Rise Of The Digital Marketing Suite – Part III (Deep Dive: IBM)

Rise Of The Digital Marketing Suite – Part III (Deep Dive: IBM)

July 22, 2019
Michael Brown Headshot
Michael Brown Managing Partner

downloadIn Part II of our series on the rise of the digital marketing suite we laid the groundwork for who is currently operating in the space today and selling into the CMO suite. The market has grown substantially in just the past 5 years and today calls big players like Oracle, IBM, Microsoft, Adobe and Salesforce the category leaders. For Part III on the landscape we continue to understand “how did all of these players get to where they are today, what are their strengths and weaknesses, and where are they going?

We will again deviate a bit from the normal buckets here and focus instead on each of these 5 main players and their businesses while coming back to our buckets from time to time.

We have already covered Adobe Systems, Salesforce, and Oracle. Today we will move on to IBM.

History – If Adobe, Salesforce and Oracle predominately bought their way to the CMO in recent years, IBM has taken a much more internal build strategy to access marketing budgets. The company has built 4 products internally and only acquired 3 businesses for a little over $1B. They have spent the least of all of the big players by far and also were the first of them to actually formulate the ideas for a marketing solution starting in 2010. IBM took a similar approach to Oracle in that much of their early M&A around the marketer was to build off of a main product they have offered for over 10 years called WebSphere Commerce.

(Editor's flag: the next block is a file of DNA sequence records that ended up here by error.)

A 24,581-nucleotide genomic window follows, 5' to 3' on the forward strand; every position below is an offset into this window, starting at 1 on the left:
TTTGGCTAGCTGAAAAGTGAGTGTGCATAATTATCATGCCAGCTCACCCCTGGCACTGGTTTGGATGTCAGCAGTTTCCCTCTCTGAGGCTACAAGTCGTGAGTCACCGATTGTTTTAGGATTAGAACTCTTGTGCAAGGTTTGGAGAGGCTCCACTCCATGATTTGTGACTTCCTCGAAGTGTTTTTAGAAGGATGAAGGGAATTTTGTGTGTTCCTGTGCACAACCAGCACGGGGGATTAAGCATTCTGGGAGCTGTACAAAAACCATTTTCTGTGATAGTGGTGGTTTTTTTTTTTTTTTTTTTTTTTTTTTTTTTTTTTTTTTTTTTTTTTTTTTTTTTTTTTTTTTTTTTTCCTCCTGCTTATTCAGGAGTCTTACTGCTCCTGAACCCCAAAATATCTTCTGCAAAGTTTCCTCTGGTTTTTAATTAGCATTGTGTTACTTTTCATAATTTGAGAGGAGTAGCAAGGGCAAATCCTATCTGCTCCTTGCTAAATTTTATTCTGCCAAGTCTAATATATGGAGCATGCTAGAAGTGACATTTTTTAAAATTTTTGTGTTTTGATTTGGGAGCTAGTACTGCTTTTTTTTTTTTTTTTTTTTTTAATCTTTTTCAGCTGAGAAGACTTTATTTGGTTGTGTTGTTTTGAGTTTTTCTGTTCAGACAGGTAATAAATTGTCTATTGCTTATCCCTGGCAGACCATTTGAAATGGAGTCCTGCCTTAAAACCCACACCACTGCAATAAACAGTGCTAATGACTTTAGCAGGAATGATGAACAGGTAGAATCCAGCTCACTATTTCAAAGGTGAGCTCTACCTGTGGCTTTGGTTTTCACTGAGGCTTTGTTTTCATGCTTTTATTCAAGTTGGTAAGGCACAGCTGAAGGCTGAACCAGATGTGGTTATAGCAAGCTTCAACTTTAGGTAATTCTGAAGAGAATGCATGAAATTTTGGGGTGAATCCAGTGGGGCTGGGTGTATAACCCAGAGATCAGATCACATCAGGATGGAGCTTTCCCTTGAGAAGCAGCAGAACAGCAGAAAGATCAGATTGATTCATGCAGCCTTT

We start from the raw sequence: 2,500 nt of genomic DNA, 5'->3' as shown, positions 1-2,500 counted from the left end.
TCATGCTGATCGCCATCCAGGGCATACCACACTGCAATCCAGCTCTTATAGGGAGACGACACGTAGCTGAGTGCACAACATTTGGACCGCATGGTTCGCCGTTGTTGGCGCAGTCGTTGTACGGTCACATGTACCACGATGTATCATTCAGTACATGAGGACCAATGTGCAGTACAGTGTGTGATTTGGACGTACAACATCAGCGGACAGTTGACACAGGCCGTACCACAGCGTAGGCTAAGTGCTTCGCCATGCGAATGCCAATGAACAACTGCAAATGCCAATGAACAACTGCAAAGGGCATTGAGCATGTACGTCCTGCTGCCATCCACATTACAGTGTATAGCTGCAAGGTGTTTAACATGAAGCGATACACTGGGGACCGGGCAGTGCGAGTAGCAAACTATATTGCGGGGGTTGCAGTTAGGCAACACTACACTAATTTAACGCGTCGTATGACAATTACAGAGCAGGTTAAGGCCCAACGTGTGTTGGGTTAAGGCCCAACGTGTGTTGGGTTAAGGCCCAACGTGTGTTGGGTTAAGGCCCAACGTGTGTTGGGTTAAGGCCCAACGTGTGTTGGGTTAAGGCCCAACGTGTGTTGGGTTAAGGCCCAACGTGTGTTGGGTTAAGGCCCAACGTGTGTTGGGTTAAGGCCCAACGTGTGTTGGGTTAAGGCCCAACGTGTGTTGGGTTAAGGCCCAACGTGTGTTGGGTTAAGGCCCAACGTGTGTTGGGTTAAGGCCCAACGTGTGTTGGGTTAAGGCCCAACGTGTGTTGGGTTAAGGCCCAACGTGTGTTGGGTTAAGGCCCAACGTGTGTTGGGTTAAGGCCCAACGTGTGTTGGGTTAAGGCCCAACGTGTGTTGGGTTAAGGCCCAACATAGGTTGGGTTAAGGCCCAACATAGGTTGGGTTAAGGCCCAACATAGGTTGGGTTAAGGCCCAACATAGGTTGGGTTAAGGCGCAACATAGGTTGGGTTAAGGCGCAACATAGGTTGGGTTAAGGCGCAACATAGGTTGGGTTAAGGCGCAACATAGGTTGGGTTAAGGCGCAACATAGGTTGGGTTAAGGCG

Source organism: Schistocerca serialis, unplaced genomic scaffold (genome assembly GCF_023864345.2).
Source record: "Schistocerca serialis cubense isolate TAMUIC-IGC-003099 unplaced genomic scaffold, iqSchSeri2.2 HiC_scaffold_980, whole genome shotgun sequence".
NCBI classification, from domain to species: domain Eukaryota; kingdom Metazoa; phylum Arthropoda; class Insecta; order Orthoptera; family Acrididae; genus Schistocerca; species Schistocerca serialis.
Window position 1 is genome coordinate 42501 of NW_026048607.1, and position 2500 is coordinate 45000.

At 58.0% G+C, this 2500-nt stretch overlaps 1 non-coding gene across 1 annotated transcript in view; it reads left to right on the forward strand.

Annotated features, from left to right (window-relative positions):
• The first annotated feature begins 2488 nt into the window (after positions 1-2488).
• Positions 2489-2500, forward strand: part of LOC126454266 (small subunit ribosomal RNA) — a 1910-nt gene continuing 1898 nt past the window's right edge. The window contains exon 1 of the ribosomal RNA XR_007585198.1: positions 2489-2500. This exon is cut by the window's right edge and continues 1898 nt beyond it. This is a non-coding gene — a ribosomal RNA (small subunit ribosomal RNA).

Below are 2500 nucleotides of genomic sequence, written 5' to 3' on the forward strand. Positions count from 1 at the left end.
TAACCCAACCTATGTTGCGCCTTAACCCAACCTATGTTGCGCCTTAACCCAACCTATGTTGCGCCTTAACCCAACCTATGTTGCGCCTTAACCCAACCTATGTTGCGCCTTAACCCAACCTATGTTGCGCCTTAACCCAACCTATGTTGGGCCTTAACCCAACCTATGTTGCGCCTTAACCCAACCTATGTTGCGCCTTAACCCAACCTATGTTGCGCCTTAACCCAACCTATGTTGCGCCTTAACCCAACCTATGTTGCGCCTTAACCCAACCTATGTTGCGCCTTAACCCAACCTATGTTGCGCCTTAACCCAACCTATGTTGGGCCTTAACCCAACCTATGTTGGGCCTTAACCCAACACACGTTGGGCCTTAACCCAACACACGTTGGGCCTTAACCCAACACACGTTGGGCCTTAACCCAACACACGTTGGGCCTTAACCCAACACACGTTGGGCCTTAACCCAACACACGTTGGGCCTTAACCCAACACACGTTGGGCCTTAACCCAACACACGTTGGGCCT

Starting around 2001 IBM (like Oracle) started out in the eCommerce vertical. Around this time, the company re-vamped their old Net.Commerce product to a re-named IBM WebSphere Commerce and started offering the core product on-premise to CTOs and CMOs mostly to bolt on customer data to the core infrastructure. It was their first foray into the marketing suite and was an internal project from the beginning as a way to capture more share in retail. They took about 9 years to move further and in June 2010 acquired Coremetrics (Undisclosed / Undisclosed) to get into the Analytics space. While the numbers have not been released we add Coremetrics here given the size was likely $100M+ and the company makes up a large portion of the analytics package that IBM offers today. Next in August 2010, the company made it’s second acquisition buying Unica ($447M EV / 4.1x LTM Revs) to get into the Marketing Automation and Campaign Management / Email Marketing space as well as drill further into eCommerce. The product was a great addition on top of WebSphere Commerce and much of the talk around the transaction was drilling further into specific industries (again note the similar approach as Oracle) with Unica as an addition. With 4 of the 6 categories covered by the internal build of WebSphere Commerce and acqusitions of Coremetrics and Unica, IBM began to start talking about the importance of the marketer in late 2010. They were really the earliest to do this, it was just a bit opaque at this point. In 2011 IBM got into the Content Management space by going internal again, renaming their old Aptrix product to IBM Web Content Manager and talking a lot more about the focus of this product towards the marketer. With all of these solutions on board we start to see IBM crystallize their older 2010 thinking. By June 2011 they pull these 5 categories together into what they call “IBM Enterprise Marketing Management.” This remains their core offering today and note that unlike Adobe, Salesforce or Oracle the company does not use “marketing cloud” in name and sales material and instead goes with this term as their equivalent. In May 2012 the company moved further into Analytics by acquiring Tealeaf ($500M EV / 10x LTM Revs) for the most amount and highest comp paid to date. Finally in late 2013 IBM launched their final two internal products, getting into the much needed Social space via a product called IBM Social Media Marketing Solutions and deeper into the Analytics space via a product called the IBM Digital Marketing Network.